By Liza Zoellick.
This past weekend was better than it has been in my southern part of the world. We made it through the fierce, cold-snap that seemed to grip much of the country and though rainy and grey, the temperature was far more pleasant than it has been. I really, really wanted to enjoy the weekend and while I had no imperative plans, it was just the idea of maybe getting out and doing something outside of the house. Even as an admitted recluse, truly enjoying most things home-centric, I enjoy getting out once in awhile. But not this weekend. No, it was not to be.
Perhaps I had made the mistake of doing too much. I’ve been on quite the roll tidying things up, straightening from the holidays and getting back to normal. I knew I over did it, but I did not expect the migraine to roll in late, Thursday night and never leave. Even now, as I type this on a Tuesday, my head still aches. But this past weekend, along with the general horror of a migraine, every part of me hurt. I felt the flare coming on almost simultaneous to the migraine and really knew that it was going to be hell. I brought my arsenal out for when flare’s hit: the heating pad (which really I use all the time now), ice packs and soda, because sometimes that helps with a migraine as it has caffeine, and my music therapy play list that I turn on when it gets really bad, to focus on lyrics and music to keep my mind off pain. This is how I spent my weekend.
Why am I sharing this? Because like most of you can relate to the struggle of flares and migraine, or maybe getting sick on top of being chronically ill which, always seems to make it doubly worse, I am certain if not all, that some of you have struggled with making a decision to go to the ER. This weekend as I laid in bed feeling my utter worst and crying through most of it, I had the (dis)pleasure of debating the pros and cons of going to the ER. Let me explain a little of how this went for me:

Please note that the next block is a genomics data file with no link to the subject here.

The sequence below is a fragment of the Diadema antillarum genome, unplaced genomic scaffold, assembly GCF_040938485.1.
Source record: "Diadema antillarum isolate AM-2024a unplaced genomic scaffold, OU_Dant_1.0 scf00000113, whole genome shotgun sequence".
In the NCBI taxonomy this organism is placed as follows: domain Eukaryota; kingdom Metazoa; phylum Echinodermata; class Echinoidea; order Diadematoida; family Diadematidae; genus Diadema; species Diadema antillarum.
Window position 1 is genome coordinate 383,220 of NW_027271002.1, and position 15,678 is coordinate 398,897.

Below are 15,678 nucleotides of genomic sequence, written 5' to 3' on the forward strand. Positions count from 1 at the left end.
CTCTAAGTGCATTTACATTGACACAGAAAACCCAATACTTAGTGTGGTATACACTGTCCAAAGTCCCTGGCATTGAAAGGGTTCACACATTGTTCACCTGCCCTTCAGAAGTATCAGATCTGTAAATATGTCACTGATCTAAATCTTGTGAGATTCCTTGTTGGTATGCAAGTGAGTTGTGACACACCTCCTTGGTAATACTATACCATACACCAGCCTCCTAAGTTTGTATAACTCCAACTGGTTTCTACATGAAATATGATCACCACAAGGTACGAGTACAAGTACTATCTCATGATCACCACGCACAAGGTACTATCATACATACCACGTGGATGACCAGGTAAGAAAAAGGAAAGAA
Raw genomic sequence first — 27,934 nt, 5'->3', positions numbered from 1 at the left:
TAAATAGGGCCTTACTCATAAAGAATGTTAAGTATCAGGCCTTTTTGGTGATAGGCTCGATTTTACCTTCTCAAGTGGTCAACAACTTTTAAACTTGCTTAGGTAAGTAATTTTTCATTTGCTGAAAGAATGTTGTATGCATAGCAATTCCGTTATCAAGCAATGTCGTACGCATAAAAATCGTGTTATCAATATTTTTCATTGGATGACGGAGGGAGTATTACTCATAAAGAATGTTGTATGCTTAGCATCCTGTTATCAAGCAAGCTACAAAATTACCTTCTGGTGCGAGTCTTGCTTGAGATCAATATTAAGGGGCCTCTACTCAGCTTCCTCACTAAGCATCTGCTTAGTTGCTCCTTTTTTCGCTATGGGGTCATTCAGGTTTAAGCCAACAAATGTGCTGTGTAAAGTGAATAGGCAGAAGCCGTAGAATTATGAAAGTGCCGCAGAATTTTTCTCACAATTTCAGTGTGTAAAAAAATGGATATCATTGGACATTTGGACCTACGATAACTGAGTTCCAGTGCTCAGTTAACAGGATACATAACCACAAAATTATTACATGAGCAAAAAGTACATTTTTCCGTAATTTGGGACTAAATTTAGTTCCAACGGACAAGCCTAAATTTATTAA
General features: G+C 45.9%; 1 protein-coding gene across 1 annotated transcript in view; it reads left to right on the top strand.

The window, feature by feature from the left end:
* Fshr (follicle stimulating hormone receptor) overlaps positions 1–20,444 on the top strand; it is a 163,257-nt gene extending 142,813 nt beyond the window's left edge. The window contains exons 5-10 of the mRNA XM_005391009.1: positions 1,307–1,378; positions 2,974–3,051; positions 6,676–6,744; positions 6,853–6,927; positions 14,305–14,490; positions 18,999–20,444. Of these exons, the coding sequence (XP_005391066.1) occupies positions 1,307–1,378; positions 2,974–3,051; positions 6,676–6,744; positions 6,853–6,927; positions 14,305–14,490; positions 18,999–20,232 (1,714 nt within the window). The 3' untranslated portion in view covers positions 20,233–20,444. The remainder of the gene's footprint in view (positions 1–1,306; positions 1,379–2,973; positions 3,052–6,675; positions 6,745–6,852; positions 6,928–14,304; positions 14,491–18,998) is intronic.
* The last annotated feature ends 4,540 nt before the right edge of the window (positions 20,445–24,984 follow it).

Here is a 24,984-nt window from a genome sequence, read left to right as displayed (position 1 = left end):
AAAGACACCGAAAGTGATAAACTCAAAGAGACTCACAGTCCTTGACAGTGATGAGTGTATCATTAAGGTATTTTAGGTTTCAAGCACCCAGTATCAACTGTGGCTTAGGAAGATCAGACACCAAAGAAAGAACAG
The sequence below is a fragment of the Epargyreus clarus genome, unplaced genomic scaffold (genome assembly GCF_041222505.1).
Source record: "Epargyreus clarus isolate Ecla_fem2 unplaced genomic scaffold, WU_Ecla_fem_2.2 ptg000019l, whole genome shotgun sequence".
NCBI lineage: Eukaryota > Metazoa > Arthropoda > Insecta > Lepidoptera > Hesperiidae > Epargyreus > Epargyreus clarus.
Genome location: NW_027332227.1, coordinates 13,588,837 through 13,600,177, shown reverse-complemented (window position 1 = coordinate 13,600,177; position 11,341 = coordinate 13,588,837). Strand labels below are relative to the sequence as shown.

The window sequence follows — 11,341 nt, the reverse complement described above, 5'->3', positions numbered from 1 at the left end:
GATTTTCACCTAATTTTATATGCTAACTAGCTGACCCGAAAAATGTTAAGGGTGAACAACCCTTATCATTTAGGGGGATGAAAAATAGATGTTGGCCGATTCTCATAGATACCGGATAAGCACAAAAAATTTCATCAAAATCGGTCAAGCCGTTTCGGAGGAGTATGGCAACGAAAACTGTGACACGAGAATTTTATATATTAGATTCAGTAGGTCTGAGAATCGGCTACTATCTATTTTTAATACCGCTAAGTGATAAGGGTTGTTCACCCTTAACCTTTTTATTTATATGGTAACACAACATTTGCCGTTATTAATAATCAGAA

To go or not to go to the ER, that is the question. Unlike Hamlet, however, there was no eloquent augment and there was no deeper understanding of my psyche. All there was, was frustration and annoyance because time after time I failed to convince myself to go to the ER.
The first argument: I feel absolutely horrible. This isn’t the horrible that I think I can trudge through or listen to enough music where I can distract myself, or even Netflix myself into a coma. No, I hurt. My brain feels like it going to explode. I need to go to the ER.
The counter argument: The insurance plan I am lucky enough to have, because I know many who have chronic illness who do not have health insurance, requires me to meet the deductible at the beginning of the year. That amounts to $400, plus the ER visit which is $150. To clarify something here, I typically have this argument even when it’s just the $150, but that is difficult enough to justify going to the ER. I freak out paying $60 for sneakers because we are a one income family and I thrift and coupon our way to savings to be able to get what we need and what our kids need. So yeah, it is not easy for me to hop in the car and go to the ER. Let’s just cut to the chase and say that as soon as the amount entered my brain, I shut down all possible ER options. I tried a hot bath, tea and meditation. Still, there is always a second argument.
The second argument: I can’t do this. I need to go. My body is on fire, muscles screaming, my joints feel like they should be bleeding. This is no joke, I am in alarm mode and I need to go the ER. I am typically a very good girl. I think I might go once a year to the ER. (After I’ve met the deductible. heh)
The counter argument: Alright, go to the ER. And then you have to say why you are there. Just a migraine? No, not just a migraine, but fibromyalgia flare and RA flare and they are going to look at you, smirk and conclude you are druggy. Why? Because it’s happened before. Yes, boys and girls…this is the naked truth to chronic pain/illness. Where you go to the ER to be pain shamed and made to feel like instead of being at the ER you are on the street corner trying to get some crack cocaine. Suffice it to say, another argument shot down.
In conclusion, all I can say is that the struggle is real. I understand how hard it is for all my spoonies out there. I get how very little support we get, and how much of a struggle it is to make the decision to go to the ER can be. I understand what it is like to talk ourselves out of it, to weigh the arguments and talk ourselves out of it. Most of all, I understand how it is to be shamed in the ER or at a doctor, where they think you are only there to get pain meds. It’s honestly laughable, because I am very certain that if there were a magic pill to cure us without it being a narcotic, that every last one of us would jump at the chance. It’s not about the drugs. It’s about feeling normal again.
Liza Zoellick lives in Houston and is a frequent contributor to the National Pain Report. She is a delegate of the International Pain Foundation. You can follow her writing lovekarmafood.com and follow her on Twitter @fibrohippiechic